You may have heard about Emergency Contraception (EC), also known as the “morning-after pill.” This type of birth control might be used if a condom breaks, or if no birth control was used before sex. EC contains progesterone, one of the common hormones used in birth control pills, but at a higher dose. EC works by slowing down the movement of the egg and sperm, so they don’t ever meet. EC does not destroy an embryo so it is not a medical abortion.
Emergency contraception can’t prevent all pregnancies, but it can help. EC works best if used within the first 24 hours, but some can be used up to 5 days after unprotected sexual intercourse. In some states, EC is sold over the counter. In most states, you need a prescription from a healthcare provider. Call your healthcare provider’s office after you have had unprotected sex and ask for a prescription.
Other Information About Preventing Pregnancy
There are some other less reliable methods that you may have heard about. One of these is the withdrawal method, where the guy pulls his penis out of the vagina before he ejaculates. Sperm generally leaks out of an erect penis before a guy ejaculates, so even if he does “pull out”, sperm may get into the vagina and a girl can get pregnant. Another method, called the rhythm method, involves avoiding sex during certain times of the menstrual cycle when a woman is most likely to get pregnant. Neither of these are good ways to prevent pregnancy.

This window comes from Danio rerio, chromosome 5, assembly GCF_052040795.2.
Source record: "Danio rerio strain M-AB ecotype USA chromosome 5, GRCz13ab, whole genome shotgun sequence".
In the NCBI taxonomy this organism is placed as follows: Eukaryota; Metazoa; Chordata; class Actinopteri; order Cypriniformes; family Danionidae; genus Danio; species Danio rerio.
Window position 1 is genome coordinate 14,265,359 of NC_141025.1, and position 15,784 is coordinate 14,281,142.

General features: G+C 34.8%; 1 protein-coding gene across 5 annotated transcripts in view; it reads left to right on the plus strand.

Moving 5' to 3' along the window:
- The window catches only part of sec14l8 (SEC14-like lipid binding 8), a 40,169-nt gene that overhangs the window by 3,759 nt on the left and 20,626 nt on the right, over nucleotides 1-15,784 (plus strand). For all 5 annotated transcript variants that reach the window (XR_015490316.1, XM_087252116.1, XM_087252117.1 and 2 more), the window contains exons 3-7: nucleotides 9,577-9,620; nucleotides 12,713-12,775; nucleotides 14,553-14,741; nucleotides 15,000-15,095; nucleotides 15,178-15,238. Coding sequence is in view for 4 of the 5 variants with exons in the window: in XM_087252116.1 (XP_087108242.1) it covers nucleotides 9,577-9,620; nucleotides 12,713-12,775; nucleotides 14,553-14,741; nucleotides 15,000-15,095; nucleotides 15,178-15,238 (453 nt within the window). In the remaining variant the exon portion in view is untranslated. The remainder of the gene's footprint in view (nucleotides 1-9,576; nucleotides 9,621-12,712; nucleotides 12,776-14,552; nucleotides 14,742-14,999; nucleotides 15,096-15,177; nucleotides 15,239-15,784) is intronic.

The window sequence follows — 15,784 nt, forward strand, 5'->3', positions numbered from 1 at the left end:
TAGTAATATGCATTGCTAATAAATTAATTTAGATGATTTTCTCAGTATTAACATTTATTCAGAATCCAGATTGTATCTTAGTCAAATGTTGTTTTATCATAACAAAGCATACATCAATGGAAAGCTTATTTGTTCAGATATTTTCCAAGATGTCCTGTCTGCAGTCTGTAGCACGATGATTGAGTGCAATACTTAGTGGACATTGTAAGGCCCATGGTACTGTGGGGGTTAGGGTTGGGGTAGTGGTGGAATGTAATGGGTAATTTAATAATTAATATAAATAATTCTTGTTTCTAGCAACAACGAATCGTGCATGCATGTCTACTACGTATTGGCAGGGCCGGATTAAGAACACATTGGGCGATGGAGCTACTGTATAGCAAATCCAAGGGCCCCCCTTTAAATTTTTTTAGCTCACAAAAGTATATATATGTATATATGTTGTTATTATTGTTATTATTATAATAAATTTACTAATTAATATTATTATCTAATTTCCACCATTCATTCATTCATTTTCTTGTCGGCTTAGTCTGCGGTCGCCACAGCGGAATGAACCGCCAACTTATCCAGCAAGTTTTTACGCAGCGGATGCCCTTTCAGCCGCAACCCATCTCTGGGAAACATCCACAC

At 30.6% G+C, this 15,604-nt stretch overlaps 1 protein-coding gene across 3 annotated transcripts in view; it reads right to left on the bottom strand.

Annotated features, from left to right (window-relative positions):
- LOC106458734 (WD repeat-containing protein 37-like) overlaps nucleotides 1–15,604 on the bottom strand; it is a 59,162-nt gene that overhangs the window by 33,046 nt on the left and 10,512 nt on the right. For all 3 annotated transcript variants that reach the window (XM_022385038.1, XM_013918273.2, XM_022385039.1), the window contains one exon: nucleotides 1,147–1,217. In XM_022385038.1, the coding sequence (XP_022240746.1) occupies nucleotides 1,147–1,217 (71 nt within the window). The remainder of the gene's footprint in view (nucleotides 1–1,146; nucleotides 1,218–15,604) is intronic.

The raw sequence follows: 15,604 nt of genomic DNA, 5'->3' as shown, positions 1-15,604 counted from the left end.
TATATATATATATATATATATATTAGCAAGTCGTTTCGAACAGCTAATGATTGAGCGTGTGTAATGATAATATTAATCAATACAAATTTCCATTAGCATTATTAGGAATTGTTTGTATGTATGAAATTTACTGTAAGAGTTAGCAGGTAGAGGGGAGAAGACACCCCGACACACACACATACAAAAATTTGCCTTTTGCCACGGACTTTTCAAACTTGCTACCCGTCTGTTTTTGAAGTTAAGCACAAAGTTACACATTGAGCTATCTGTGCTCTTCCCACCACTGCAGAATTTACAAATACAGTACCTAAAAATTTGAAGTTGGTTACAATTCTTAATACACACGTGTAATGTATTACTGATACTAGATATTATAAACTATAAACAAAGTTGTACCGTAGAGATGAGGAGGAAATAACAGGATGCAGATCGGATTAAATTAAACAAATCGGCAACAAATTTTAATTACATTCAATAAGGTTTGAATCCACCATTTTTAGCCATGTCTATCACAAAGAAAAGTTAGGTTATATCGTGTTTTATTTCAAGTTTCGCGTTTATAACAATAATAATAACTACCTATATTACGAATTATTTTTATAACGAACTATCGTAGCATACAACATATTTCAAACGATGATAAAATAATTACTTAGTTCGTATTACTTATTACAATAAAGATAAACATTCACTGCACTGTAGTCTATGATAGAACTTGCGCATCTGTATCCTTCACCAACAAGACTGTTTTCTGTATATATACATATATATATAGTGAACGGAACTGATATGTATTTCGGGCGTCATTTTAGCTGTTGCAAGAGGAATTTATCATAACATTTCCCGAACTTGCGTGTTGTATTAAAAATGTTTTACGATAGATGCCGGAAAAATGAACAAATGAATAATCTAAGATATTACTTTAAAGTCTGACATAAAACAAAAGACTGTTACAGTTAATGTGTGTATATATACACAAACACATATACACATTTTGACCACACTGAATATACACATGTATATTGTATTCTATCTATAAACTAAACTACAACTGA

Written by J. Todd Jacobs, MD. Published by RelayHealth.
Last modified: 2010-12-16
Last reviewed: 2010-10-04 This content is reviewed periodically and is subject to change as new health information becomes available. The information is intended to inform and educate and is not a replacement for medical evaluation, advice, diagnosis or treatment by a healthcare professional. References
Pediatric Advisor 2011.4 Index